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Interior of Andros Island and the small airfield that serves the main Fresh Creek settlement.

We were soon on the ground and warmly welcomed by folks who had invited the Chairman of the Tribe, James Billie, to visit their island.  Our visit also happened to coincide with “Crab Fest” and we were received with full VIP treatment for the event.  The crustaceans in question were indeed formidable beasts, large land crabs that roam the island. We had spotted a particularly large one on route to the festival as he foraged for algae (their main diet) amongst the bushes.  At the festival a small enclosure allowed us to get a closer look at some specimens and the pincers certainly were impressive!

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Large land crab in the enclosure at the Fresh Creek Crab Fest.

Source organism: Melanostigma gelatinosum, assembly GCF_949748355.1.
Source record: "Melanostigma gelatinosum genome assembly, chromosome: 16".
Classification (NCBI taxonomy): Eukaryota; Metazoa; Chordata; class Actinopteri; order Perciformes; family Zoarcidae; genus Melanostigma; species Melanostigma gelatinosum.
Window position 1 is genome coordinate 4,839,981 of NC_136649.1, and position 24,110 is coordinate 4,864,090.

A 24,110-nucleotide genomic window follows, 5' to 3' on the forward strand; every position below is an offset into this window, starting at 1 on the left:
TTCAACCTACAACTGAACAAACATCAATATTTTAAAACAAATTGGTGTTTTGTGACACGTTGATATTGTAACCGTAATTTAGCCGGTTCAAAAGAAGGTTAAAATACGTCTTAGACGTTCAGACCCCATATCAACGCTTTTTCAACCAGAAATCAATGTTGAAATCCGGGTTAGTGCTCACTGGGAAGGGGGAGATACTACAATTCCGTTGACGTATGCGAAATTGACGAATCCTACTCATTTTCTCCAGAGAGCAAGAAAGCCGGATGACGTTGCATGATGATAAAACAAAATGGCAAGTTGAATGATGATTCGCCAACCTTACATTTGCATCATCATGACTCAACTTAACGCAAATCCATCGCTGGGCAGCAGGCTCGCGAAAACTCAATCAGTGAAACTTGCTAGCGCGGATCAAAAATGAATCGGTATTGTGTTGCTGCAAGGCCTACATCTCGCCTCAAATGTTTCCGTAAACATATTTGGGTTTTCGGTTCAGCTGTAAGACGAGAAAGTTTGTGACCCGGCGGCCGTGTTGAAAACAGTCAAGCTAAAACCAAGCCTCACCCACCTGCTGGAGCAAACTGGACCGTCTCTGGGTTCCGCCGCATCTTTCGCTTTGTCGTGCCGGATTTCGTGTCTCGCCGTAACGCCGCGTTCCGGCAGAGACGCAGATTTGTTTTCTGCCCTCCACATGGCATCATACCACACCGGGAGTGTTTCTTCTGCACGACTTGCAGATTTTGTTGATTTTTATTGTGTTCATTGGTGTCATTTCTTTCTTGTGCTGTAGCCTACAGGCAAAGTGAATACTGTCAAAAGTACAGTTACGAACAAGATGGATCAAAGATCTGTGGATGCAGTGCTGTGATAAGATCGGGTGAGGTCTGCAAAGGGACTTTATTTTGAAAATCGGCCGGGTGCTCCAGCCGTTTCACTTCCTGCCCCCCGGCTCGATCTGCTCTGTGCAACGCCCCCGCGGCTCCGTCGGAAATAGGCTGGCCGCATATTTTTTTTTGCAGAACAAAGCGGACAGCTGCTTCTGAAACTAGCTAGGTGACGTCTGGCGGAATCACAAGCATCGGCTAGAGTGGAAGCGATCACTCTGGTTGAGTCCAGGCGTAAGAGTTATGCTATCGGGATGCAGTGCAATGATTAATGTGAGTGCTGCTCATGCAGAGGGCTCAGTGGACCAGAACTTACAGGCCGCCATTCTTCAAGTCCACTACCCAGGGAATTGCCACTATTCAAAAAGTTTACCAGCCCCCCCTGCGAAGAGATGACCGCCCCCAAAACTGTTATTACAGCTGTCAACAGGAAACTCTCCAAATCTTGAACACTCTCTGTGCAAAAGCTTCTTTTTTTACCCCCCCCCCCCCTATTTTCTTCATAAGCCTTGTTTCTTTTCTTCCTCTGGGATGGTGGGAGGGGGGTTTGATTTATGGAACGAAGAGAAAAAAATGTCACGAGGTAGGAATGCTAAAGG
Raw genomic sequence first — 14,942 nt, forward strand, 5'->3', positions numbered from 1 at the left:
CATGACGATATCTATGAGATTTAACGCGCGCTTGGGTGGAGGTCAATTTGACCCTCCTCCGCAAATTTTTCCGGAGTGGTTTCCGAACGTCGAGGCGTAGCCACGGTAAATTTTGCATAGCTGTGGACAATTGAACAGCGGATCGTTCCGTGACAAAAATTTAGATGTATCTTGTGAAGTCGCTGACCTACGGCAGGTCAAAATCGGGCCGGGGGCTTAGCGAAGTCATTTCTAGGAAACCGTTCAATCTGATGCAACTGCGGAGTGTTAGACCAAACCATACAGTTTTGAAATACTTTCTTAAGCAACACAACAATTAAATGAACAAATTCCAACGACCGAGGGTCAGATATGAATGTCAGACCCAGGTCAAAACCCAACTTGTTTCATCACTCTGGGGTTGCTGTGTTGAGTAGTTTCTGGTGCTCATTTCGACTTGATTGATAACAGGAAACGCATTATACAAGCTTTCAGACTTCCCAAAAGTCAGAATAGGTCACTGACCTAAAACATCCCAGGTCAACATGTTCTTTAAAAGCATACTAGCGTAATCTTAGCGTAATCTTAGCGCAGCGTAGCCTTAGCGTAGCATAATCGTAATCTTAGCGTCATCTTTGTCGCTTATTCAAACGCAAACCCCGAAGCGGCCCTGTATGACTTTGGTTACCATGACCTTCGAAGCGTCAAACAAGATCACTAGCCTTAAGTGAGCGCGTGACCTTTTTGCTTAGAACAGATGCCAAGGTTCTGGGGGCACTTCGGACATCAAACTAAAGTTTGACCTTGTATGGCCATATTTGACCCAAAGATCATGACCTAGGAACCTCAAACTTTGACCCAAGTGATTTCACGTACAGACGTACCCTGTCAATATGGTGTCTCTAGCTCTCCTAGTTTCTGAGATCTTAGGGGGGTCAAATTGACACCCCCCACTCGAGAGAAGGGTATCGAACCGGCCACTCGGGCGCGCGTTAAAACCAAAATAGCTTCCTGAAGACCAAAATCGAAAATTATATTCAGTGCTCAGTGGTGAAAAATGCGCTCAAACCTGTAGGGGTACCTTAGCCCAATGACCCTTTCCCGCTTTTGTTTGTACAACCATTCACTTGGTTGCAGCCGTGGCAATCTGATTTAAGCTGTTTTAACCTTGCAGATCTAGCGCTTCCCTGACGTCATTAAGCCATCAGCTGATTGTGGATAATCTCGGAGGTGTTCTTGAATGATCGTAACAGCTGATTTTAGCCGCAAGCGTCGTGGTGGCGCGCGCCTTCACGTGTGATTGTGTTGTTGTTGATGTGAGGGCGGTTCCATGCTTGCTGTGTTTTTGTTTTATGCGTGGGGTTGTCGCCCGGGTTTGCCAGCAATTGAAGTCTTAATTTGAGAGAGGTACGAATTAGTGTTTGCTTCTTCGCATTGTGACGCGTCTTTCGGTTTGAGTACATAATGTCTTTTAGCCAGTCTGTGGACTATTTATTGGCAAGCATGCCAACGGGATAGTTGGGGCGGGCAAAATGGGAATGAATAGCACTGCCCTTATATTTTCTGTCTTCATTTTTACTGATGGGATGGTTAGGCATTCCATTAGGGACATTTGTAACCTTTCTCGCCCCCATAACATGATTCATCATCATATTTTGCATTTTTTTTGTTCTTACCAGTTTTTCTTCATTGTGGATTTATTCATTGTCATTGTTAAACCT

We were not at the festival long before we were on the road bumping our way up the Queen’s Highway to the Red Bay settlement on the northwest tip of the island.  The drive was long and for me most enjoyable as were driving on the correct side of the road (the left!).  Our observation from the air had been correct and we barely saw any other houses until we reached the small settlement of Red Bay.  This community was the primary reason for our trip.  The people living in this area are largely descendants of indigenous and ‘Black Seminole’ communities that had escaped Florida in 1821 shortly after Spain ceded Florida to the US.  As we bounced down the road I tried to imagine the struggle that these people had been through to reach Andros Island and the hardships that they had endured.